Nautical Charts & Pubs  
  Nautical Charts & Products  
     •   Print-on-Demand Charts (POD)  
     •   PDF Nautical Charts  
     •   Raster Navigational Charts: NOAA RNC®  
     •   Electronic Navigational Charts: NOAA ENC®  
     •   BookletChart™  
     •   Chart Updates (LNM and NM Corrections)  
  Nautical Charting Publications  
     •   United States Coast Pilot®  
     •   U.S. Chart No. 1  
     •   Chart Catalogs  
     •   Dates of Latest Editions (DOLE)  
  Nautical Charting Utilities  
     •   Chart Locator  
     •   NOAA ENC® Online  
  Historical Products  
     •   Historical Maps and Charts  
     •   Historical Coast Pilots  
  Learn About Charting Products  
     •   Last Correction and Cleared through Dates  
     •   Obtain Charting Products  
     •   How Publications are Updated  
     •   Differences Between Maps & Charts  
     •   Learn About Nautical Charts  
     •   DGPS & Your Chart  
     •   Differences Between NM and LNM  
     •   Differences Between RNCs and ENCs  
     •   Differences Between NOAA ENC® and DNC®  
     •   Differences Between ENC and ENC®Direct to GIS  
  Data Portals  
     •   Tides and Currents (General)  
     •   nowCOAST: Real-Time Coastal Data Map Portal  
     •   Physical Oceanographic Real-Time System (PORTS)  
     •   Nautical Charting Links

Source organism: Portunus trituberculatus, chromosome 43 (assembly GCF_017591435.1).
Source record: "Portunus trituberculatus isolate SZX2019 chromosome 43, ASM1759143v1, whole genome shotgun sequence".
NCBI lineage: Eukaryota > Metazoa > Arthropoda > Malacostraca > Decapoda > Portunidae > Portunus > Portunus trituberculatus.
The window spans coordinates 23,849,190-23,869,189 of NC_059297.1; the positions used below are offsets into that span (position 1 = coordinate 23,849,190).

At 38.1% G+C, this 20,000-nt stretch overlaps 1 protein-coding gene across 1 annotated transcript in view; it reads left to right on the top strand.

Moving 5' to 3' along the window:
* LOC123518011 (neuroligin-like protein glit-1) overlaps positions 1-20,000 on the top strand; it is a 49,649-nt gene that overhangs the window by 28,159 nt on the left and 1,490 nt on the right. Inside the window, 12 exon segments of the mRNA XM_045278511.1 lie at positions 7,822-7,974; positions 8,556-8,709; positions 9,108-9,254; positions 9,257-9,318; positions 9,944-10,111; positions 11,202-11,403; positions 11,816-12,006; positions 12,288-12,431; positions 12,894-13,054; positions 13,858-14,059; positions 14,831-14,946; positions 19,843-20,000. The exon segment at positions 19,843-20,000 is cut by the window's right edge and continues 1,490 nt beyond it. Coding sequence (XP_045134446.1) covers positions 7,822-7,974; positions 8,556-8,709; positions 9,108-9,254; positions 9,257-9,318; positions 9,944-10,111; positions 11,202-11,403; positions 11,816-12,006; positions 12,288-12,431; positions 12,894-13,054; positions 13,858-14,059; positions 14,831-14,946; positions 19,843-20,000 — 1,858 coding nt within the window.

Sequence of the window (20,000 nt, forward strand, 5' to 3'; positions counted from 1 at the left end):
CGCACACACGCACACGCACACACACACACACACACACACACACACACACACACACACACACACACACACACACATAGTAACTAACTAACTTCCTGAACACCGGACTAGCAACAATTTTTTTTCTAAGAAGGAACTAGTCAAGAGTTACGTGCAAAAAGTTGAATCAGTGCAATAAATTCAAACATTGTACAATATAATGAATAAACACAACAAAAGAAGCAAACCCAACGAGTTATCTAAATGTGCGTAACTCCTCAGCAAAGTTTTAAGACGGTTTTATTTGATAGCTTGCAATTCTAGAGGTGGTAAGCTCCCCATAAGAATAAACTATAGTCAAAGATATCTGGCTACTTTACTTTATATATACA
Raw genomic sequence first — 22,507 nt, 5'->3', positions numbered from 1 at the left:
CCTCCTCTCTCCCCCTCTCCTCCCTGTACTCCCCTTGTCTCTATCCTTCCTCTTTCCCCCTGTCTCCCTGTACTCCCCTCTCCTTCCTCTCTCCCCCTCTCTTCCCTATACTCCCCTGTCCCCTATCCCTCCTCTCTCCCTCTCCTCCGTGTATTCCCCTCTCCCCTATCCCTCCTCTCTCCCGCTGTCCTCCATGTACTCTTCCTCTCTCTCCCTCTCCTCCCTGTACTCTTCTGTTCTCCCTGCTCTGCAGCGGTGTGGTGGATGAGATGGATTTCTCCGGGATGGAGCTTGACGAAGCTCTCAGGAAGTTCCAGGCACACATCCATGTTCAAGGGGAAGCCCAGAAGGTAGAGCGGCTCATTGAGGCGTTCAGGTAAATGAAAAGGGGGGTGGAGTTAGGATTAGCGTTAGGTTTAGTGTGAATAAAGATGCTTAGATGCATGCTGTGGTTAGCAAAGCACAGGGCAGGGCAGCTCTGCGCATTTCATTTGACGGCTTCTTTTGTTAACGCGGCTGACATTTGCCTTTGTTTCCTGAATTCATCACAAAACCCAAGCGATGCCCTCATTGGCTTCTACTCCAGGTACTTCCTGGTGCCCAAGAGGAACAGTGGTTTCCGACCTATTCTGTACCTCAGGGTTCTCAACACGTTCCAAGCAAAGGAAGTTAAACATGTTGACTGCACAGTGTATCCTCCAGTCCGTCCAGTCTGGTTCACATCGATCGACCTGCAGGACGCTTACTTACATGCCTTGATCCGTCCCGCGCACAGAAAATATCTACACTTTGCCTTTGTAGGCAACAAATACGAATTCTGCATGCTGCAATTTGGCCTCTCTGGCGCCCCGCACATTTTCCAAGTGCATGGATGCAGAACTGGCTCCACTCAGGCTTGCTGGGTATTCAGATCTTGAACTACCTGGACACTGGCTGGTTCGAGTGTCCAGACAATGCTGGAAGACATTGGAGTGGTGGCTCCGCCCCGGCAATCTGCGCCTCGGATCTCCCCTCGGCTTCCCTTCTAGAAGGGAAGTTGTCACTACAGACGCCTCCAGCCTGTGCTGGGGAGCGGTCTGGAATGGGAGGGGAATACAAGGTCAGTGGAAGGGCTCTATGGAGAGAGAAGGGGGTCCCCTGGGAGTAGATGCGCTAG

•   Chart Carriage Requirements  
     •   Report a Charting Discrepancy  
     •   Chart Inquiries (questions/comments)  


The shoreline shown on nautical charts represents the line of contact between the land and water at a selected vertical datum. In areas affected by tidal fluctuations, this is usually the mean high-water line. In confined coastal waters of diminished tidal influence, a mean water level line may be used. The shoreline of interior waters (rivers, lakes) is usually a line representing a specified elevation above a selected datum. A shoreline is symbolized by a heavy line. A broken line indicates that the charted position is approximate only. The nature of the shore may be indicated.

Shoreline on nautical chart showing solid black line for Mean High Water Line, dotted line showing MLLW level.  Roads are shown on land.  Ledges and rocks are also shown along shoreline.

If the low water line differs considerably from the high water line, then a dotted line represents the low water line. If the bottom in this area is composed of mud, sand, gravel or stones, the type of material will be indicated. If the bottom is composed of coral or rock, then the appropriate symbol will be used. The area alternately covered and uncovered may be shown by a tint which is usually a combination of the land and water tint.

The apparent shoreline shows the outer edge of marine vegetation where that limit would appear as shoreline to the mariner. It is also used to indicate where marine vegetation prevents the mariner from defining the shoreline. A light line symbolizes this shoreline. A broken line marks the inner edge when no other symbol (such as a cliff or levee) furnishes such a limit. The combined land-water tint or the land tint marks the area between inner and outer limits.

NOAA’s National Geodetic Survey (NGS) conducts high accuracy photogrammetric surveys that are used as a basis to update NOAA charts. NGS may also identify shoreline changes from satellite imagery. Some shoreline updates are received through the U.S. Army Corps of Engineers when construction permits have been issued. The shoreline on any particular NOAA nautical may be based on a patchwork of surveys that have been conducted over many years.

User Survey  | Privacy Policy  |  Disclaimer  |  NOAA's National Ocean Service  |  NOAA  |  U.S. Department of Commerce 
Web site owner: NOAA Office of Coast Survey